Mystery overheating may be due to cooling fan

Dear Car Talk:

After weeks of visits to two different mechanics, over $1,000 paid in repairs and three tows in two weeks, I am finally getting desperate enough to write to you guys!

I want to extend the life of my 2002 Buick Rendezvous. I inherited it after the engine had been replaced (in 2007).

We found we needed to add additional coolant about every six months, until a couple of months ago when the temperature gauge suddenly went red.

We added coolant and our mechanic replaced the thermostat and flushed the system. Days later, it happened again, and the car died on me, but miraculously worked fine once it got back to the shop. I was told it had a “bubble in the coolant line.”

Two weeks later, it overheated again, and a new mechanic replaced some parts for $700 – he said the tubes might be clogged in between the radiator and engine. On the way home, it overheated and died. So, back to mechanic No. 1 for a new radiator AND another new thermostat.

All seemed to finally be healed – for a week. Then, my son drove the car for 2 1/2 hours on the highway, and when he came to a stop at a red light, the temperature gauge went red again, then went back to normal by itself once he started driving again.

It happened twice more on his way home. The car has been sitting unused for a week while we try to figure out what to do next. Any suggestions on how to repair the coolant problem? Kind regards. – Mrs. Martinez

RAY: Are you sitting down, Mrs. Martinez? If you're incredibly lucky, and you've lived a good, clean life, you may just have a bad cooling fan.

When the engine is at operating temperature, and you’re on the highway, you get plenty of airflow to cool then engine because you’re moving. That air that blows in through the front grill keeps the engine from overheating.

But once you’re stopped at a red light, the natural airflow stops, and you need an electric fan to blow air through the radiator.

So, check and see if the cooling fan is cycling on and off like it’s supposed to. If it’s not, maybe the radiator solved the problem, and all you need is to fix the cooling fan. If the coolant fan IS coming on and off, then the news is far more serious.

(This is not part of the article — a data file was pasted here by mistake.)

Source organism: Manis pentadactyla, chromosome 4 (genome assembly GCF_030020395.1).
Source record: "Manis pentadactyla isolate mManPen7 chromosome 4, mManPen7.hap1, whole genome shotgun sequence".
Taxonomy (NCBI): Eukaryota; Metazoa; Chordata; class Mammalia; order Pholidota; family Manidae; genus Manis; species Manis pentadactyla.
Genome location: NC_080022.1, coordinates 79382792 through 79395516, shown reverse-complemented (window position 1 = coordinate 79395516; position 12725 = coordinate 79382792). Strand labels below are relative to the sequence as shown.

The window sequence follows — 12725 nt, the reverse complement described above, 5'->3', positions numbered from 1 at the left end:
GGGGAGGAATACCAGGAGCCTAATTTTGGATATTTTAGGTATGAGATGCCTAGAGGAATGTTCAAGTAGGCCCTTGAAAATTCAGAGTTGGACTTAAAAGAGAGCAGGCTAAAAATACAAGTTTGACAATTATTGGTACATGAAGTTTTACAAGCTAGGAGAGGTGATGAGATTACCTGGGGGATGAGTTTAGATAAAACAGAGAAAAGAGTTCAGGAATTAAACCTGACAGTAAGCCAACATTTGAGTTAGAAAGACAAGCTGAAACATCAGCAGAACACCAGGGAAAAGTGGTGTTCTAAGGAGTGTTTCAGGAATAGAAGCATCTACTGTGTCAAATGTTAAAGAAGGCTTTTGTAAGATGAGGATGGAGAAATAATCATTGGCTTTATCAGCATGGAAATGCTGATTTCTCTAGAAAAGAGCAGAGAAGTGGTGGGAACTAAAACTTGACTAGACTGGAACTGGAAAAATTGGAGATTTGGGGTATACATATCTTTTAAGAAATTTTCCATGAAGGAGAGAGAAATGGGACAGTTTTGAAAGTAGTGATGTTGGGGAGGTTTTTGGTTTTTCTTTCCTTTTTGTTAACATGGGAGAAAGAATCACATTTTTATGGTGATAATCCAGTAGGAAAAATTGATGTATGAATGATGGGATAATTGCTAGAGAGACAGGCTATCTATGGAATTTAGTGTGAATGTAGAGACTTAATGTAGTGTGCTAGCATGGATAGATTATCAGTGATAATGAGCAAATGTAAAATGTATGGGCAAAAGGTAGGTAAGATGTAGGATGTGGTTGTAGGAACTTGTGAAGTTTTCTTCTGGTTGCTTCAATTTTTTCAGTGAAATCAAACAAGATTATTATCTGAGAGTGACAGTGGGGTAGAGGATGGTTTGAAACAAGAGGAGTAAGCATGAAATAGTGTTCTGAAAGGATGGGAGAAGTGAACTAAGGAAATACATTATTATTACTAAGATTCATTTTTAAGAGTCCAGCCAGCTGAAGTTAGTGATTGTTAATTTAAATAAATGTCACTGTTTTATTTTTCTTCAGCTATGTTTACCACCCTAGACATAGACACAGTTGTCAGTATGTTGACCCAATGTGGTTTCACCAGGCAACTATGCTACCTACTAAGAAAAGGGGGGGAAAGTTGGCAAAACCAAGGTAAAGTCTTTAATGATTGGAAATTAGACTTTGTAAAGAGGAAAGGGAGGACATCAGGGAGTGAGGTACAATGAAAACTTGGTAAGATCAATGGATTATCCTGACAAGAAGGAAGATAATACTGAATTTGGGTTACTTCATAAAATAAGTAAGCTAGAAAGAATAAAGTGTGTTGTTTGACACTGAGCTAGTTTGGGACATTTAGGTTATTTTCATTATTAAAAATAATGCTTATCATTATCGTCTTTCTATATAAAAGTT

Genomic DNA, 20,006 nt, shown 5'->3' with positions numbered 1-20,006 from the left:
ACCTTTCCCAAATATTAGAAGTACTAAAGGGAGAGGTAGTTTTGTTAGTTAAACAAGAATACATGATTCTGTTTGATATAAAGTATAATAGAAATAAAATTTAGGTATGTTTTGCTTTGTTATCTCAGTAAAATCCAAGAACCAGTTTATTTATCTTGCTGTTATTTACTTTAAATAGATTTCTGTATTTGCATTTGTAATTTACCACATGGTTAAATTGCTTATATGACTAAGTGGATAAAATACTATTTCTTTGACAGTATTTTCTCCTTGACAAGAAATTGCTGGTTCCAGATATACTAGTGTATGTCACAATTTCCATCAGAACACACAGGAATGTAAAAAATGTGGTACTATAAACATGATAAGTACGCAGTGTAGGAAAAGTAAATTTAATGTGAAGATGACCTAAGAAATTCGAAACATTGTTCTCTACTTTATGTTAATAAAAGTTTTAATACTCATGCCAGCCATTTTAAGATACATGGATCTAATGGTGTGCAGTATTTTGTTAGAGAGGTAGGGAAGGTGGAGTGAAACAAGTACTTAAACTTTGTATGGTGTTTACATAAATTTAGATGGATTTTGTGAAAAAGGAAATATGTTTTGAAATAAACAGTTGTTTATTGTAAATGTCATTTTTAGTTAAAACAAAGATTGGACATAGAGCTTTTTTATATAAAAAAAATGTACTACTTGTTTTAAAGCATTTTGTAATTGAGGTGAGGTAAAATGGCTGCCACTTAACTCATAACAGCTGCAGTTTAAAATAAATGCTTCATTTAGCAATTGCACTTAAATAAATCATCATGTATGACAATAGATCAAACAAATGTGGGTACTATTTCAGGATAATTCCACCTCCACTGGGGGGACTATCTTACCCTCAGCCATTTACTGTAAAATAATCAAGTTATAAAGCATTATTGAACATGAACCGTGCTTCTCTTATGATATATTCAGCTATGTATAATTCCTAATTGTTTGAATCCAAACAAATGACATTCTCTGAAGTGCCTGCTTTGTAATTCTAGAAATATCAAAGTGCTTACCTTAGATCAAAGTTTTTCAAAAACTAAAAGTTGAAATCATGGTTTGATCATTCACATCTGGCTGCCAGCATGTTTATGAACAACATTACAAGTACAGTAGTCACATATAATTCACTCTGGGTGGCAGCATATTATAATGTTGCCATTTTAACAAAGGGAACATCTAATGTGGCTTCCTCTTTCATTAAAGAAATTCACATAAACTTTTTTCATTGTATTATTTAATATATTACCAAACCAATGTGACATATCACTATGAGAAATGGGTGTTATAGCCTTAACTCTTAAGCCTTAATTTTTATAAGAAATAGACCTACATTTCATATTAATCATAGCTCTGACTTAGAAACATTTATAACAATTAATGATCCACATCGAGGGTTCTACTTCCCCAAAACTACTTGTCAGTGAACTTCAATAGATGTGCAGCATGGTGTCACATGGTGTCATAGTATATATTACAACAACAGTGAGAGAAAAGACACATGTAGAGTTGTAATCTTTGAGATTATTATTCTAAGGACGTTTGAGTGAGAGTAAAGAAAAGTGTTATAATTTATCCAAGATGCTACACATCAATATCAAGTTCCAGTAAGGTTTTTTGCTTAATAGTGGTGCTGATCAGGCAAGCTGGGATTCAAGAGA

Mostly likely, you needed a radiator from the very beginning. But, unfortunately, during one of those four (or 14) times you overheated the heck out of the engine, you blew a head gasket or cracked the head. Or worse, cracked the block.

So, start by figuring out if the cooling fan is working properly. If it is, ask your mechanic to test for a blown head gasket or cracked head or block. We use a dye test, or we test the radiator vapors for the presence of exhaust. If the tests come back positive, and the rest of the car is still in good shape, then it’s time for engine No. 3, Mrs. Martinez.

And this time, ask them for one of those punch cards, so when you get to your 10th engine, you’ll get the 11th for free.

Manual shifting provides more power

Dear Car Talk:

I have a 2016 Hyundai Sonata. It has a “Sport Mode” that is supposed to give you more power. Sometimes, I’ll use the automatic shifter to shift up through the gears myself and get to higher rpm.

It seems like when I shift the gears myself, I get more power than I do in Sport Mode. Is it my imagination or does shifting myself give me more power? – Maureen

RAY: It's not your imagination, Maureen. You're probably getting a little more power by keeping the car in each gear longer. You're certainly getting more noise, and that also contributes to the feeling that you're going faster.

In most standard passenger cars (of which we’ll categorize the Hyundai Sonata), there’s a button called “Sport Mode” or something like that. Since transmissions are electronically controlled now, that button simply moves the shift points higher. So, under normal circumstances, if the transmission would shift gears at 2200 RPM, in Sport Mode, it might shift at, say, 2800 RPM.

The higher the engine rpm (up to a point), the more power you get. Also, the lower mileage you get! Which is one reason the car doesn’t run in Sport Mode by default. The other reason is the noise. Most people prefer quiet and higher gas mileage to a little zippier acceleration. But if Sport Mode causes the car to shift gears at 2800 RPM, you can certainly wait longer than that when you do the shifting.

So, if you’re shifting at 3500 or 4000 RPM, the car is going to feel (and definitely sound) like it’s going faster than it does in Sport Mode. If that still doesn’t feel fast enough for you, Maureen, try chiseling a hole in your muffler. That’ll make it sound like you’re flying.

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